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Wednesday, February 22, 2006

Email in the classroom

A front page article in Tuesday's New York Times made the rounds on campus, and generating some interesting reactions. It focused on the increasing role of email in student-faculty relations, and I think it hit on a relatively sensitive issue -- what is happening in faculty-student relations given the increased use of email and related systems in our teaching.

I've tended to experiment with the use of online technology for the past few years, and now I am committed to it. Systems like Blackboard, eCollege, D2L, etc. have made it easier, although they vary in feel and function. We use Blackboard at the University of New Hampshire, and my intensive use of it seems to being going well with my undergraduate class. I apply a very elaborate approach to grading and evaluation in my undergraduate courses, and I am always surprised how well the students take to the complexities and demands of my course. Interestingly, I find the more elaborate and demanding I become, the more they seem to like it.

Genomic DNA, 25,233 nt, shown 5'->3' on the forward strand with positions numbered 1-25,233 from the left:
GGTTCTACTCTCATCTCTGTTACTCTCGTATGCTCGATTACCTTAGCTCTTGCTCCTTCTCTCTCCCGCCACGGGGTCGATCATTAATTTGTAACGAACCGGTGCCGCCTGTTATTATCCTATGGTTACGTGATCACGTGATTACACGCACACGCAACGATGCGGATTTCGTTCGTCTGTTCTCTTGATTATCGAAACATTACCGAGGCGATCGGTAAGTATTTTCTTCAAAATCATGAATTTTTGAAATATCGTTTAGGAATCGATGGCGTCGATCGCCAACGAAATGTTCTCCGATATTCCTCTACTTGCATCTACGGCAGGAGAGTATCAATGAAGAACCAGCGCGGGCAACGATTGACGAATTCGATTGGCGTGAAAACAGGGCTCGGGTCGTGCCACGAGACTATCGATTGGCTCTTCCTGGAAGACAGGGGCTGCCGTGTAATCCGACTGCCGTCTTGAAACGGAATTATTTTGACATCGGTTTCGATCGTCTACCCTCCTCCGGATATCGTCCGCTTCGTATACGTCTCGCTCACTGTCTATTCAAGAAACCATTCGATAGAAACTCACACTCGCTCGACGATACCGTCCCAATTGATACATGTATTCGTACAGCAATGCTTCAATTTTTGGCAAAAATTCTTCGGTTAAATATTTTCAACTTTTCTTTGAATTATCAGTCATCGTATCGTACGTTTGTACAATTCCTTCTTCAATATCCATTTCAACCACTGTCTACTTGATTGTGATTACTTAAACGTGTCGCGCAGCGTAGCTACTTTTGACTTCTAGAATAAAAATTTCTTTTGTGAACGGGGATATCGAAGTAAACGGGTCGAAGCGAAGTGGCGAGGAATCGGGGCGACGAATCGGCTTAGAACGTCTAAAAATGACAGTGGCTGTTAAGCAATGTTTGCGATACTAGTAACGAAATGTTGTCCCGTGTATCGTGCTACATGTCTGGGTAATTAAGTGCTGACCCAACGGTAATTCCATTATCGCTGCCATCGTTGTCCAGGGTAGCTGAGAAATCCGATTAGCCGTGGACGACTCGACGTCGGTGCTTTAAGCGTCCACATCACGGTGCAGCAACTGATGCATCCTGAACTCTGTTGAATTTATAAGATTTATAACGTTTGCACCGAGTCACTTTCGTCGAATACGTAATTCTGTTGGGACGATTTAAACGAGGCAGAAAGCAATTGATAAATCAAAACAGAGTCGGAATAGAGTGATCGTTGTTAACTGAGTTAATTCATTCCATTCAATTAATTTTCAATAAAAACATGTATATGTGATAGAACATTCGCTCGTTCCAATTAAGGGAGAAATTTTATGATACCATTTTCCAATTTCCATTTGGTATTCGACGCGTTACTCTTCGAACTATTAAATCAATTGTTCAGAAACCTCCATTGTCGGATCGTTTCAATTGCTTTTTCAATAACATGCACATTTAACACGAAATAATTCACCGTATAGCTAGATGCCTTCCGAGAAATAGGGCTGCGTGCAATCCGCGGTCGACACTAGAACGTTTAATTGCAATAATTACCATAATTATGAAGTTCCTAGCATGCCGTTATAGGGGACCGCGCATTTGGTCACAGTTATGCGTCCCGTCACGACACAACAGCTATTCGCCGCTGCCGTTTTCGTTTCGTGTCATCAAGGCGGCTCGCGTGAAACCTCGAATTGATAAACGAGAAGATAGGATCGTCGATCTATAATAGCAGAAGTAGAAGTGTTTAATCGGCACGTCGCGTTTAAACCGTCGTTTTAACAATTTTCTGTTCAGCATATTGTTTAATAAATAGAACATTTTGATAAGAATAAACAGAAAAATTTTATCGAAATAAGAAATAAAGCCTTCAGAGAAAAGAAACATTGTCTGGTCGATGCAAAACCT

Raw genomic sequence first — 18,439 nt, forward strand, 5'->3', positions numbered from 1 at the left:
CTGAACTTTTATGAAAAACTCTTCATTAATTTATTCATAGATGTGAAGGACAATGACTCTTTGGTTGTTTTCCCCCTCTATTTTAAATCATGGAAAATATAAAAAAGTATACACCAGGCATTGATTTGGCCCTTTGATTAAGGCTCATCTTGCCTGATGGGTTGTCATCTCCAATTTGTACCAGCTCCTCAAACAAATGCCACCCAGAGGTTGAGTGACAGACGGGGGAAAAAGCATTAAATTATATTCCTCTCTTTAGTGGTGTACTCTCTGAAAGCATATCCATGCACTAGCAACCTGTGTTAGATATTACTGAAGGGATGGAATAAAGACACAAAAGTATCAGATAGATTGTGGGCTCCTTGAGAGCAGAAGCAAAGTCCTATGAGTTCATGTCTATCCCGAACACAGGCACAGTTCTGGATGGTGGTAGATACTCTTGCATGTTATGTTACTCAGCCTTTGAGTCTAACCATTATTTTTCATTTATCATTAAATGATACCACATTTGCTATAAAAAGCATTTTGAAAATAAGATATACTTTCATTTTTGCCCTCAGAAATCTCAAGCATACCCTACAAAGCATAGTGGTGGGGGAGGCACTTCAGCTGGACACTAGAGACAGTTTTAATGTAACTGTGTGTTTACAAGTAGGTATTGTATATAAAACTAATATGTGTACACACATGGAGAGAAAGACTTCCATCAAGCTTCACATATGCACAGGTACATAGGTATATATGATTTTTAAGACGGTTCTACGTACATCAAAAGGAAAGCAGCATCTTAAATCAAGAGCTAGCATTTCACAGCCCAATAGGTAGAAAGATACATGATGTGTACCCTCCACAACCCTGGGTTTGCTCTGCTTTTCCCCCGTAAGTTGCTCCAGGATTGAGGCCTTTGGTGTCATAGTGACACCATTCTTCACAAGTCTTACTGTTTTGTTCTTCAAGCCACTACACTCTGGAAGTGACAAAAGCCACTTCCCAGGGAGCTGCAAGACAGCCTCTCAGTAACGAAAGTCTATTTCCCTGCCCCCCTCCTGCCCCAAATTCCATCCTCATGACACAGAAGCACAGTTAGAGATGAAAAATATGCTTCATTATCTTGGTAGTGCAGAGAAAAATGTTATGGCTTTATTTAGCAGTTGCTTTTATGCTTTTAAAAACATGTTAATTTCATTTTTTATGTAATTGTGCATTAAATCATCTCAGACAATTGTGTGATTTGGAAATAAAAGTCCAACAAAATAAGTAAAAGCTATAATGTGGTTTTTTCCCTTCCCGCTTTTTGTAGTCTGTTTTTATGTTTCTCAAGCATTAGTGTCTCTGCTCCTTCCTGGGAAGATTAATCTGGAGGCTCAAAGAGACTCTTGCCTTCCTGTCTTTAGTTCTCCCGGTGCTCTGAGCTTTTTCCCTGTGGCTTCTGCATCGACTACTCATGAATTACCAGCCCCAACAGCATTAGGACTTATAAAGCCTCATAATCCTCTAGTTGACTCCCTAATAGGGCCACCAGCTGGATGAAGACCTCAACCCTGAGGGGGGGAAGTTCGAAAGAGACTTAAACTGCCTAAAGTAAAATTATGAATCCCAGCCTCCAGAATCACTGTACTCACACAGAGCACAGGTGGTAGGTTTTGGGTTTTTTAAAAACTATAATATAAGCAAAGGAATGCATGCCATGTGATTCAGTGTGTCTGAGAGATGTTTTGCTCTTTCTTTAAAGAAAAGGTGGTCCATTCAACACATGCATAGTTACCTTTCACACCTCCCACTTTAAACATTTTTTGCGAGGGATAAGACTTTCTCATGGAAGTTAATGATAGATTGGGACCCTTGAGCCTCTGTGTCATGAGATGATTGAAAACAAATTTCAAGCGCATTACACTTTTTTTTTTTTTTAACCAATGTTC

But for me one of the most positive outcomes of this approach is the breaking down of communication barriers -- or at least I sense that my students are less reluctant to let me know if they are having problems. It isn't that I am now on a constant "chat" basis with my students, but I fell pretty confident that if there is a problem or issue, they will feel comfortable letting me know. This is especially helpful this semester since I am "on the road" a good deal of the time....

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